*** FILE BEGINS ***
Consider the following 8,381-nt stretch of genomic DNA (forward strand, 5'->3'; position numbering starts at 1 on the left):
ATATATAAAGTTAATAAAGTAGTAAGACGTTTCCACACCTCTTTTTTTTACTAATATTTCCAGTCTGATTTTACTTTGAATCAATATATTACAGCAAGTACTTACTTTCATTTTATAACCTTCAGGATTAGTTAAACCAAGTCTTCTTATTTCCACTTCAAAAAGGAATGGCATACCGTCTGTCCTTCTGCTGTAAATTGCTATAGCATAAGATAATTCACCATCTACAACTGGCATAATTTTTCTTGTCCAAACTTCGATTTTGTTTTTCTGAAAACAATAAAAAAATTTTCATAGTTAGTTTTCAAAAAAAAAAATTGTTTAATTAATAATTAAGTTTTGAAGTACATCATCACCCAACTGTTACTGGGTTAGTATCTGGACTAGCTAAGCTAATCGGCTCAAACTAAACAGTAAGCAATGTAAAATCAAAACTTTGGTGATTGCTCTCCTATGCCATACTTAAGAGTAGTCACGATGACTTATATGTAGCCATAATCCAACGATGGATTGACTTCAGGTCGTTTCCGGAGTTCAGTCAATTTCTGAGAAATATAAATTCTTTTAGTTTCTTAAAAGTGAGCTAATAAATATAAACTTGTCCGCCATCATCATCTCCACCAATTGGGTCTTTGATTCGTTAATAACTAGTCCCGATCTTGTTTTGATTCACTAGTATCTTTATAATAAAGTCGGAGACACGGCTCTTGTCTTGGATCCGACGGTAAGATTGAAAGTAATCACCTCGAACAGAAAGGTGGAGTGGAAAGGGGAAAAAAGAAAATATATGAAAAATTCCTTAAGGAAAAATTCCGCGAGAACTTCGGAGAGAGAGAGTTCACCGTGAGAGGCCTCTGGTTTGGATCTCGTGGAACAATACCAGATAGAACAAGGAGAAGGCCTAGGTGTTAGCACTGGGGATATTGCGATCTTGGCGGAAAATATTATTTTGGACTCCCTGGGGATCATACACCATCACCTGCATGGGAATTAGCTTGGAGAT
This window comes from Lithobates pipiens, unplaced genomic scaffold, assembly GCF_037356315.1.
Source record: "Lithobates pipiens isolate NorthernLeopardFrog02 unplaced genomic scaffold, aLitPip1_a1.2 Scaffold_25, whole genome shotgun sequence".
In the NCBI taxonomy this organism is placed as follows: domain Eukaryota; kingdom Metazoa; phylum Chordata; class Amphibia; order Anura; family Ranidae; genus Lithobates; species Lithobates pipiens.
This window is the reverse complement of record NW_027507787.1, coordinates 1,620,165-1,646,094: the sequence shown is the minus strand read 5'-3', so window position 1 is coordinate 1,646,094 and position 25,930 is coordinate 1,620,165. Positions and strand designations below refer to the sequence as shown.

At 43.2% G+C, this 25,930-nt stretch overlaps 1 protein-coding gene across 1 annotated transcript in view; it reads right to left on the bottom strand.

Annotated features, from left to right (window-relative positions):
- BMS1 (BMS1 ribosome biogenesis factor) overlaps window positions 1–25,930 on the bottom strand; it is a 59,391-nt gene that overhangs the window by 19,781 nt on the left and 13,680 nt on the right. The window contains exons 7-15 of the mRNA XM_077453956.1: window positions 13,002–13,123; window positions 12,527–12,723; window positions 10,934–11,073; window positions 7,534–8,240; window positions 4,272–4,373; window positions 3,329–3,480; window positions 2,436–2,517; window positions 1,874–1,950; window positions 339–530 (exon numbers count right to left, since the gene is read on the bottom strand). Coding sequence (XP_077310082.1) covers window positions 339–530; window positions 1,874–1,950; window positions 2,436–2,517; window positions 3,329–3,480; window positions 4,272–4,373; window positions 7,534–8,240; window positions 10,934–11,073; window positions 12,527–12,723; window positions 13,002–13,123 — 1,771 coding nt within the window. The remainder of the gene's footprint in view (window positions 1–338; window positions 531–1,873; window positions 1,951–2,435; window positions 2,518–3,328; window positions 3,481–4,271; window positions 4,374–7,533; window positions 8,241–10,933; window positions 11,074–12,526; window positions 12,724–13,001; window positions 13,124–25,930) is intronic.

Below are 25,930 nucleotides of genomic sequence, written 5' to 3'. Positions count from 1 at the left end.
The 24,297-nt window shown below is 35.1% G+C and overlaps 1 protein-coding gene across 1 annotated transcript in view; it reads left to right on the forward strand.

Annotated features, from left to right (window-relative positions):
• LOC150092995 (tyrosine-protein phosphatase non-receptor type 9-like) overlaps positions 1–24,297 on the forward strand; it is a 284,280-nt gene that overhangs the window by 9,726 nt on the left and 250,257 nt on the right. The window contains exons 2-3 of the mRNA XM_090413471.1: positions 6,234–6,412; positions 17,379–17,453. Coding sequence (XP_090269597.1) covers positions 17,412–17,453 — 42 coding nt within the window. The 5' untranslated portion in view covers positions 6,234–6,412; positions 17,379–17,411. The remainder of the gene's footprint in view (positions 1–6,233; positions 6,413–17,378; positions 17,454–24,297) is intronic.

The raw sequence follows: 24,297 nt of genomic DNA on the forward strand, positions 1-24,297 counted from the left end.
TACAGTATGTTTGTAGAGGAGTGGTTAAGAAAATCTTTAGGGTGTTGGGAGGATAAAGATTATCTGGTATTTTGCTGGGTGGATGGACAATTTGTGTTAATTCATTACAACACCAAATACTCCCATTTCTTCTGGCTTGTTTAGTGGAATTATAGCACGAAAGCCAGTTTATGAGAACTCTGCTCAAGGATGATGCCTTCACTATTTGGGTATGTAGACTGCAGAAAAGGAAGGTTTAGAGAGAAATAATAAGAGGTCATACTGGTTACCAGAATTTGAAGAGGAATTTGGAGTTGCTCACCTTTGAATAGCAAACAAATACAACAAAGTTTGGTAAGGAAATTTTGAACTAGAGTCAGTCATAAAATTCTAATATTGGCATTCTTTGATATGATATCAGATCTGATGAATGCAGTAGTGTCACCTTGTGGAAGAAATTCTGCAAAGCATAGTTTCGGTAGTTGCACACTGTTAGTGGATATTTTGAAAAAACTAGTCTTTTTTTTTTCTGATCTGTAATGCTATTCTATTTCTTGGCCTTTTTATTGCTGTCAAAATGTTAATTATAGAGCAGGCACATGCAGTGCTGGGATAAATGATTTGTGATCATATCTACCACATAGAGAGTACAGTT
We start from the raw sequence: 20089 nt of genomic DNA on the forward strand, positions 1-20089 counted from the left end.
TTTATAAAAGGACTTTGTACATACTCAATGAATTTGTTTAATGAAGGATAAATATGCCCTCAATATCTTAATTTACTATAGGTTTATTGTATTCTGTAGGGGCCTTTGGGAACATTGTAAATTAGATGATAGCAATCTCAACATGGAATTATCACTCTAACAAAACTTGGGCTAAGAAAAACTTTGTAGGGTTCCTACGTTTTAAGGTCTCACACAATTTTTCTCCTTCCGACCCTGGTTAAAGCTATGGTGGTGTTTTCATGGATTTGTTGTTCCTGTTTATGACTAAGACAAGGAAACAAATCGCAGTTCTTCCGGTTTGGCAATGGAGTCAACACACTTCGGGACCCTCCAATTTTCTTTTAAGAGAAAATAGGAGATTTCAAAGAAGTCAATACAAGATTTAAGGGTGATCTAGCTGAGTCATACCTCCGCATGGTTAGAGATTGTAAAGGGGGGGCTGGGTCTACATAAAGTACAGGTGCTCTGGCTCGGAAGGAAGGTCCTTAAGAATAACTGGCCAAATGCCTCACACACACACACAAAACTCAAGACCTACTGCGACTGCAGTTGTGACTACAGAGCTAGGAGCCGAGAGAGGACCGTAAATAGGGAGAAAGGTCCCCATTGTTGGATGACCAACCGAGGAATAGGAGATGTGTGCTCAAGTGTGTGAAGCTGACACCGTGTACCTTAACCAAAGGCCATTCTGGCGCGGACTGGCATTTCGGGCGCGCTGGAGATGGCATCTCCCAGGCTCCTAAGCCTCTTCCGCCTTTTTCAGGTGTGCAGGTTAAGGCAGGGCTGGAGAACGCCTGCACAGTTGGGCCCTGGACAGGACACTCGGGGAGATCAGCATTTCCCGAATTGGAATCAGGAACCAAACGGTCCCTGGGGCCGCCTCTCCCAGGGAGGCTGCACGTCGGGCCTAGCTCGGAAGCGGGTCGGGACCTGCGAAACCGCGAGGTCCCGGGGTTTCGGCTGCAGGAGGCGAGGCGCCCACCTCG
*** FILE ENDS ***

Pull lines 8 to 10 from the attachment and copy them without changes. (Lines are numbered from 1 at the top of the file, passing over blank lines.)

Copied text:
Annotated features, from left to right (window-relative positions):
- BMS1 (BMS1 ribosome biogenesis factor) overlaps window positions 1–25,930 on the bottom strand; it is a 59,391-nt gene that overhangs the window by 19,781 nt on the left and 13,680 nt on the right. The window contains exons 7-15 of the mRNA XM_077453956.1: window positions 13,002–13,123; window positions 12,527–12,723; window positions 10,934–11,073; window positions 7,534–8,240; window positions 4,272–4,373; window positions 3,329–3,480; window positions 2,436–2,517; window positions 1,874–1,950; window positions 339–530 (exon numbers count right to left, since the gene is read on the bottom strand). Coding sequence (XP_077310082.1) covers window positions 339–530; window positions 1,874–1,950; window positions 2,436–2,517; window positions 3,329–3,480; window positions 4,272–4,373; window positions 7,534–8,240; window positions 10,934–11,073; window positions 12,527–12,723; window positions 13,002–13,123 — 1,771 coding nt within the window. The remainder of the gene's footprint in view (window positions 1–338; window positions 531–1,873; window positions 1,951–2,435; window positions 2,518–3,328; window positions 3,481–4,271; window positions 4,374–7,533; window positions 8,241–10,933; window positions 11,074–12,526; window positions 12,724–13,001; window positions 13,124–25,930) is intronic.

Below are 25,930 nucleotides of genomic sequence, written 5' to 3'. Positions count from 1 at the left end.